Beware the parking ticket email scam

Parking WestminsterAnthony Devlin/PA Archive/Press Association Images

One council has issued a warning about a new email scam on the go, which tells drivers that they have paid for a parking ticket, and that a list of their recent transactions is attached in a separate document. If they open the attachment, their computer is infected with a virus.

So how can you spot this fraud, and what can you do?
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The scam

Westminster Council has posted a warning on is website saying: "Please be advised we are aware of a spam email that appears to have been issued by Pay by Phone with a parking receipt for a parking session for a one hour on 5th November 2011 in Westminster for £33.30."

The email claims to come from the company PaybyPhone - which runs cashless meters in the borough, and involves people calling, entering their details into the system over the phone, and paying by credit card.

The emails aren't specifically targeting people who have parked in Westminster - and most of the people who get the email are unlikely even to have a PaybyPhone account. The criminals are simply working on the basis that if they hit enough people, some of them will panic that their account is being used by someone else, and they'll open the attachment

What can you do?

A spokesman for Keepsafeonthenet.co.uk says you should avoid opening the email or the attachment. He had the email himself, and says: "This email came with an attachment. My anti-virus program removed it because it was infected with malware. Do not open the attachment. You haven't parked in "St Alderney" (wherever that is) and neither have I. If you accidentally open the attachment and think you might have infected your computer, download and scan it" with anti virus software.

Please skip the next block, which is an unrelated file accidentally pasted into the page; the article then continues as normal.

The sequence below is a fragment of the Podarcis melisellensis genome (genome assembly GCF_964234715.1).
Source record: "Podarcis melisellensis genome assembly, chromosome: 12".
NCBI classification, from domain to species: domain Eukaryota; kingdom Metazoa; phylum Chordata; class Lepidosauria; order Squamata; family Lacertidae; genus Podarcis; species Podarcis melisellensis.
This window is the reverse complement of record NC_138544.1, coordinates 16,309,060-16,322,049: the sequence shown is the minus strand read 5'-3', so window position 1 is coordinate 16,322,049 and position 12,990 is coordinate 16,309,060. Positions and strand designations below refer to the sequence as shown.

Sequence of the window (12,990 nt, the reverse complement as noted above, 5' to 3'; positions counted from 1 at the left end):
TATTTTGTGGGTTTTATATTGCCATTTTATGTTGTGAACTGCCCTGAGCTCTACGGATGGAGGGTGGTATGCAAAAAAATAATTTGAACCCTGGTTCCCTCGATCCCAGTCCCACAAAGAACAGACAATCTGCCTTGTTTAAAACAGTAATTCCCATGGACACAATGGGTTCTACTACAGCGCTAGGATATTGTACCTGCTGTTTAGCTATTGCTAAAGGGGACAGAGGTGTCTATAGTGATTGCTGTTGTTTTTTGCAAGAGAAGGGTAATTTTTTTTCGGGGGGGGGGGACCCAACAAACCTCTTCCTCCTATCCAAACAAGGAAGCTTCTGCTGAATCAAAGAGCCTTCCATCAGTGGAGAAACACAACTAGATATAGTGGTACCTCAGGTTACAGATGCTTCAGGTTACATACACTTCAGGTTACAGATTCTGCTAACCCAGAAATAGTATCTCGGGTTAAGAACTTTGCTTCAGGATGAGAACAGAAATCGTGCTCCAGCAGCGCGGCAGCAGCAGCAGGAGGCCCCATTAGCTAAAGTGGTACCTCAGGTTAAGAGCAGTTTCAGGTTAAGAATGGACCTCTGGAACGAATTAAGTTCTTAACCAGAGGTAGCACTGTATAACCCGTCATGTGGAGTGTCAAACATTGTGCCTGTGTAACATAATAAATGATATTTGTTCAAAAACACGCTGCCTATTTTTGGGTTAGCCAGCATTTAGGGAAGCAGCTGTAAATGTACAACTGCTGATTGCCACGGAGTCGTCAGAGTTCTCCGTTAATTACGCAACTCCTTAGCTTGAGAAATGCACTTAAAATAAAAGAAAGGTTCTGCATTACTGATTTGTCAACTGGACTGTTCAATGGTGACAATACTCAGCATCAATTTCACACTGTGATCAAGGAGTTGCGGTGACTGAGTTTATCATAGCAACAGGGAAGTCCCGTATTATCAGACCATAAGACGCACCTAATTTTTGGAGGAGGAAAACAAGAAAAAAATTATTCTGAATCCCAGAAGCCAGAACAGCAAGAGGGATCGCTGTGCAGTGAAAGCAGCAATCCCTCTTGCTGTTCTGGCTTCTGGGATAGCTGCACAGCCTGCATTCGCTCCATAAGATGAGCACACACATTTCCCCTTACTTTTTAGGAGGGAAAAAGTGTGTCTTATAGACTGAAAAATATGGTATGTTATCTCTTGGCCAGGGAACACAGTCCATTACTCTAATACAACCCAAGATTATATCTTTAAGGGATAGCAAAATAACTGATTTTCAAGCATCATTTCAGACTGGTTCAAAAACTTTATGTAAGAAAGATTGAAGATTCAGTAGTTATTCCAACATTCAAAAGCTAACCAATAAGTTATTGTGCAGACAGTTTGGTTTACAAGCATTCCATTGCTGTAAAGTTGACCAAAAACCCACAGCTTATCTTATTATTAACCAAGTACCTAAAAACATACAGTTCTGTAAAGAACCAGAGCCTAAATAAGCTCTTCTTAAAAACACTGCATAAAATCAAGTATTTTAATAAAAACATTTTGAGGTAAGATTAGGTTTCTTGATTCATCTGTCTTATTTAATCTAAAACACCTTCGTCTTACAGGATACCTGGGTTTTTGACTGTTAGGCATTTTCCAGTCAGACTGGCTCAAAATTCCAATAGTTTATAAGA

PaybyPhone is investigating the scam, and in the interim, the council's advice is: "to delete the email and run your anti-virus software. We have not taken a payment. However if you have concerns please contact your bank or card provider."

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Beware the parking ticket email scam

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The companies involved soon disappear with investors' money and as the firms are not protected by the Financial Services Authority, their funds are not covered by the Financial Services Compensation Scheme

It is reasonable to assume that if you take out a mobile phone contract at £30 a month for 24 months that's exactly what you'll pay unless you exceed the tariff. Yet mobile phone providers have come under fire for a snag buried in the small print – a clause to allow mid-contract price rises.

Prices are rising by a median of 81p a month and 70% of consumers are completely unaware off this sneaky move, according to Tesco Mobile, so be sure to check any new contracts before you sign the dotted line.

Fraudsters recruit unknowing accomplices through email under the guise of offering employment, seeking a personal favour, or through internet shopping sites. The recruits are persuaded into receiving what are essentially fraudulent payments and then passing funds on.

The 'mules' are frequently offered a small financial incentive to encourage involvement and face difficulties in proving their innocence when the fraud is discovered.

The scams claim to offer people the chance to profit from carbon credits. Under regulations that permit businesses to emit a tonne of CO2 – the companies claim to offer investment in green projects like a forestry scheme or a solar panel project, which generates carbon credits that are then sold on to heavy industry.

A flashy brochure or website tells of a reliable 'government-backed' scheme which provides reliable returns for investors. Such a scheme doesn't exist however – a reality investors only discovered when they have parted with their cash and the company is untraceable. As with land banking, fraudulent companies are not covered by the FSA so victims have no course for recompense

Receiving an email from the taxman saying you are owed a payment may seem like a nice surprise, but it is actually from fraudsters trying to relieve you of your cash instead.

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They then make bogus claims to the innocent motorist's insurer, often including fictitious injuries and passengers.

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The TSI tested the devices in homes where owners had fallen for the scam, only to find they both failed to satisfy electrical safety standards or deliver any tangible energy savings.

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